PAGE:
A Great Thing About the JBlogosphere

If you hurry, you can still click Hirhurim – Musings and read the July 1, 2006 entry. Rabbi Student and his wife had a baby boy on Shabbos. I don’t know Gil Student, but as of when I posted this entry there were 15 comments on the birth announcement. All of them Mazel Tovs. No bashing, name calling, no pointing the finger as to why there is disharmony within various camps of Torah Judaism, no anti-religious cries to turn people away from Yiddishkeit, no scandal of sexual abuse, no reference to the singles crisis, no making fun of people who wear black hats, no making fun of people who don’t wear black hats, no anti-Lubavitch/Breslov/YU/Lakewood comments, or even references to anyone’s previous published blog entry about this particular topic –which I was guilty of once-see the entry titled…oh, never mind. Mazel Tov and I’m glad to see that people can agree on something.

17 thoughts on “A Great Thing About the JBlogosphere

  1. Rafi G

    lol. I was not aware of how many different ways one could find to bash a baby announcement… you have given me many good ideas!!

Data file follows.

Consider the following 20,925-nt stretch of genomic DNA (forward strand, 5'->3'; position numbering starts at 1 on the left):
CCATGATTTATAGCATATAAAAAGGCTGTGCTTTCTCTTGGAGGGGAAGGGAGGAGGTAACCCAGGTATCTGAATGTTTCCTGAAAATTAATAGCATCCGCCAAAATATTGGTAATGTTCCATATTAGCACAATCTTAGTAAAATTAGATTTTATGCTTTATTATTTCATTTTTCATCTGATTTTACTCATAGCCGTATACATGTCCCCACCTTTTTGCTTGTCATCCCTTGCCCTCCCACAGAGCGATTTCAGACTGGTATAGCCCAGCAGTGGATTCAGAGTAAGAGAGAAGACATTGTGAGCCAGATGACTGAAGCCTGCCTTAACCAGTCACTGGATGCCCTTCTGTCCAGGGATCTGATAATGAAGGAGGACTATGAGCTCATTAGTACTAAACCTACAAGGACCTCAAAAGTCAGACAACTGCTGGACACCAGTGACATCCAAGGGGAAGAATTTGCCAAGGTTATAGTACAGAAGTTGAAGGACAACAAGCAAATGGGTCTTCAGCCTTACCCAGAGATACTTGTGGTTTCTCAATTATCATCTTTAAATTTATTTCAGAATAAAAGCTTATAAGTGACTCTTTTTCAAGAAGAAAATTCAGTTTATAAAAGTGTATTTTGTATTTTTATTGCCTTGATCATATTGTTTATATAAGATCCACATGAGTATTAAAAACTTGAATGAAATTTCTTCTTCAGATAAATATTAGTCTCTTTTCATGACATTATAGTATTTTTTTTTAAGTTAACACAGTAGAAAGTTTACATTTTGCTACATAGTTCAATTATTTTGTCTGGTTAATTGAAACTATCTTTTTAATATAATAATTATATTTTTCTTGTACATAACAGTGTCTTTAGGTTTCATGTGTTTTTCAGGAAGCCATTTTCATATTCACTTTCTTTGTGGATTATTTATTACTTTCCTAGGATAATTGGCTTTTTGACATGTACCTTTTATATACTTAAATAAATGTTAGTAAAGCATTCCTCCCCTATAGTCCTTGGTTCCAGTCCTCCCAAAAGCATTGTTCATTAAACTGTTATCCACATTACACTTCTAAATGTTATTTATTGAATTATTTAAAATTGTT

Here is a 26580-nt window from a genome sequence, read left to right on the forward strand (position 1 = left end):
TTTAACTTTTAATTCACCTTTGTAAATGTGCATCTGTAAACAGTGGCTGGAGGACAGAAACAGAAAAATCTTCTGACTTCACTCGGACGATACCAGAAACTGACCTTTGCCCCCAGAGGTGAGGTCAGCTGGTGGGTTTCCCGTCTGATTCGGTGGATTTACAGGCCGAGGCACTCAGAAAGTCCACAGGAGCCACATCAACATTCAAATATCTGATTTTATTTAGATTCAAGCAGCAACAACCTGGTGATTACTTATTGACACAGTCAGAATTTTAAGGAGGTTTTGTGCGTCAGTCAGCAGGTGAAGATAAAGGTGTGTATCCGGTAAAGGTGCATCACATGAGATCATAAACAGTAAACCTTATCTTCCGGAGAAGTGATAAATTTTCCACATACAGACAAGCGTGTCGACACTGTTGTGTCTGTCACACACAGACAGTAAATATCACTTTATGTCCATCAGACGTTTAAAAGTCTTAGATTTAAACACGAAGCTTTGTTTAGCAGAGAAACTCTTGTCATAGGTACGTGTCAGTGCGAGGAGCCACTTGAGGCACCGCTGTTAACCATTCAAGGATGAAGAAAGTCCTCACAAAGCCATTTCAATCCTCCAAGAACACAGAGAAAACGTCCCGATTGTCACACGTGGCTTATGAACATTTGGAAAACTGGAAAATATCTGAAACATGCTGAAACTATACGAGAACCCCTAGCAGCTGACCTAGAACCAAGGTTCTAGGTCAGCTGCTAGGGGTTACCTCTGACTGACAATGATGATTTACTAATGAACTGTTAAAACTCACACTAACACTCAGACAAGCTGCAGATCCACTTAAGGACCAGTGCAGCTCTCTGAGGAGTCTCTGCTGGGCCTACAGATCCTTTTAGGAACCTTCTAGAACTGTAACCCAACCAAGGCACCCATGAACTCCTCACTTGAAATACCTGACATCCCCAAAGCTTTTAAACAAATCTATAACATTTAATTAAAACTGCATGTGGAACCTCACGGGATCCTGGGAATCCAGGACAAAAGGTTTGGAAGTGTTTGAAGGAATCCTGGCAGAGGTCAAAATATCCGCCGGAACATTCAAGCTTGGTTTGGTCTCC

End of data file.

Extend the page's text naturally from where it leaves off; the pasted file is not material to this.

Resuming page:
Reply
  2. daat y

    a birth.There will be enough disagreement.
    The name of the baby.Where to have the bris.What kind of herring to serve.Who will get the kibudim.

    Reply
  3. zev ashkanazy

    Great post. However, I often feel that we use feel-good moments like this to try and make ourselves feel better about all the other problems we are going thru. Just because we, thank G-d, are not animals and we can put aside our differences for a Mazel Tov is no great accomplishment. Lets see 15 respectful comments to any other posting and then we can celebrate!

    Reply
  4. Neil Harris

    To “put aside our differences for a Mazel Tov is no great accomplishment.” True enough. I heard in the name of RAS that he thought the same way about staying up to learn Shavuous night, or fasting. To do something one night out of a year (like staying up to learn)isn’t really a big deal. It’s being able to consistant that shows the true strengh of being Moser Nefesh.

    It too bad not every thing can be as simple as “a Simcha is a Simcha”.

    Reply
  5. Anonymous

    as R Winner puts it ‘to die on mesiras nefesh is no big deal, to live with mesiras nefesh tahts a big deal!’

    Reply
  6. Bob Miller

    The thing you point to is that bloggers can get into a rut and become typecast role-players. Any issue that comes up (hopefully excluding simcha announcements!), they spring to the attack and act out their adopted roles. Once enough key themes have been re-run to the point of absolute boredom, the negative role-players with nothing to say will lose their audience.

    Reply
  7. Bob Miller

    Why not throw a party for your commenters? The anonymous ones can come in disguise. This could justify driving to Chicago.

    Reply

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